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# wiring fixture with multiple lights

#1
03-06-04, 01:09 PM
scout3
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wiring fixture with multiple lights

I know how to build a basic light fixture with one bulb, but would like to know how exactly to wire a lightfixture with 2 or more bulbs (like a chandelier).
I think it is called a parallel curcuit (when one light bulb goes out the other light bulbs stay on) as opposed to a serial curcuit?

After looking in a physics book I am pretty sure how to do it, but would like to hear it from a real person.

Are there different safety concerns with a multiple light fixture plugged into one outlet with a lamp cord, than with a simple one-bulb light?

I have looked all over the internet and library, but haven't found anything. A diagram sure would help.

Claudia

#2
03-07-04, 10:32 AM
Member
Join Date: Jun 2003
Location: Anderson, IN
Posts: 386
The wiring is as you said, in parallel. all of the "hot wires" would be connected together, and all of the "neutral wires" would be connected together, and all of the ground wires would be connected together (if available). The major safety concern is that you do not exceed the capacity of the cord suppling your lamp. Each bulb you add, adds to the total number of amps required by your lamp. The cord suppling the lamp has a maximum current rating. The total ampacity of your lamp cannot exceed this value without a severe risk of fire.

Scott E.

#3
03-09-04, 07:11 AM
scout3
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Ok, I think I figured it out.

Watt = ampere x volts

Therefore 60 watt light bulb = ampere x 110V (or 120?)

-----> one 60W light bulb = 0.55 amps ---> You can approximately "plug in" 27 60W light bulbs into a lamp cord, because a lamp cord can usually take 15 amps (breaker switch)? Right?

I hope my housewife physics is understandable?

#4
03-09-04, 08:00 AM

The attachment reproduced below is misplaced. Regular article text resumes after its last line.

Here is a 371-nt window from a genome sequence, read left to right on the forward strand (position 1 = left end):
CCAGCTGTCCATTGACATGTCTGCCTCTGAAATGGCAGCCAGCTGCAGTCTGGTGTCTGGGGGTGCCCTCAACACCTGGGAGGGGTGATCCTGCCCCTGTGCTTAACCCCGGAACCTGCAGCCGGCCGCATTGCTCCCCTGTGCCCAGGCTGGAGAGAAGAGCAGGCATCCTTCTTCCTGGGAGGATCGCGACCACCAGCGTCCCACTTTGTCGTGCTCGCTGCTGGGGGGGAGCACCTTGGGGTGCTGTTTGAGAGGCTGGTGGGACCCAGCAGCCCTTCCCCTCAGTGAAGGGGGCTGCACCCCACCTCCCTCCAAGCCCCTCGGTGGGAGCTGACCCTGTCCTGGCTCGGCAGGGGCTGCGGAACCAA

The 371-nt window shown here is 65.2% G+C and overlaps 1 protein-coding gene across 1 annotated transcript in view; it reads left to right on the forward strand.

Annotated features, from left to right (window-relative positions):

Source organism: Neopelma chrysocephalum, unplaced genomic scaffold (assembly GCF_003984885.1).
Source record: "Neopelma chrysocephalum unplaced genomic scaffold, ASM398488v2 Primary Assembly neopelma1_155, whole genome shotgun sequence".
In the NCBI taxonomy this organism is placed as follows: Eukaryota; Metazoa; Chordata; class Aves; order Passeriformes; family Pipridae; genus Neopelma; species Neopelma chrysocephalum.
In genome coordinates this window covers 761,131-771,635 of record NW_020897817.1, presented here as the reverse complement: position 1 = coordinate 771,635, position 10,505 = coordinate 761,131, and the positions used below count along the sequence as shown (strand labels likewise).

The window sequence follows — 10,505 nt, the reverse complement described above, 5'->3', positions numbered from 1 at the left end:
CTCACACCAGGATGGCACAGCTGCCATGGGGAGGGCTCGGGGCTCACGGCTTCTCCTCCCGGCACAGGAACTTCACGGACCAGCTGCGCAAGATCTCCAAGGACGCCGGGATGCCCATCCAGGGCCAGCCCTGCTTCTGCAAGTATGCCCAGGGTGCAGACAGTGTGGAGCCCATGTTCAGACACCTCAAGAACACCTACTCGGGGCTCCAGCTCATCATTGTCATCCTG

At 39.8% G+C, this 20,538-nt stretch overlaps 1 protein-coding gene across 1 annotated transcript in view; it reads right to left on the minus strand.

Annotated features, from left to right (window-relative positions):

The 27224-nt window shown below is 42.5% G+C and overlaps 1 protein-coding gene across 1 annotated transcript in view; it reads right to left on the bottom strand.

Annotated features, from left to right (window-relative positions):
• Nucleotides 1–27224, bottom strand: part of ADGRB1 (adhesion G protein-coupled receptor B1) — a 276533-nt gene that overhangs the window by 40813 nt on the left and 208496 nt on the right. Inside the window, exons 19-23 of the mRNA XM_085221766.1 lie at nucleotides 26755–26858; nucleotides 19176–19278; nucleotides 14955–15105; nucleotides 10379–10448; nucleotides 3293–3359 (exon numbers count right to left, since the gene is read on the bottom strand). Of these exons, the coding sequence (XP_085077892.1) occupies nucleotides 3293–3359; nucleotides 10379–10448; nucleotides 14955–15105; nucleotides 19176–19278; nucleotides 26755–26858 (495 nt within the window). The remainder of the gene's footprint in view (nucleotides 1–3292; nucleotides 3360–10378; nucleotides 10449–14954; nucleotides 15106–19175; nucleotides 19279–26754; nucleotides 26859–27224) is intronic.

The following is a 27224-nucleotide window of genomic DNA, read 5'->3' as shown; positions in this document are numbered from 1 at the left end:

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Join Date: Sep 2003
Location: Central New York State
Posts: 13,246
You are making an incorrect assumption.

The breaker may be 15 amps, or it may be 20 amps. For this discussion that is not important.

Most cord and plug connected lamps have 18 gauge two conductor wire, usually with a polarized plug. This 18 gauge wire is smaller and not as well insulated as the wire in your walls, which is typically 14 or 12 gauge, but certainly no smaller.

Now there is a difference. The wiring in your walls is in your walls, coexisting with other wires, insulation, wall board, lathe, or whatever. The wire from the plug to the lamp is out in the air, resting (by gravity) on the floor, the table, etc. because it is in air it stays cooler.

If you had a light ficture with 27 bulbs, you would need heavier wire than the typical 18 gauge wire used in most lamps.

Light fixtures that are hardwired to a ceiling box (or wall box, or whatever) are similar, and must have wire rated for the current the fixture is designed to draw.

#5
03-09-04, 12:52 PM
scout3
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27 bulbs

I see! .....but a lamp cord could handle 3-5 light bulbs, does it not? Maybe lower wattage than 60?

Or is that the reason that I have a problem to find a hanging lamp with several light bulbs that does not need to be hard wired?

#6
03-10-04, 07:17 PM
Member
Join Date: Jun 2003
Location: Anderson, IN
Posts: 386
I have seen hanging lamps like you describe. It may be that people do not like having the cords (and usually chains) drape down the walls.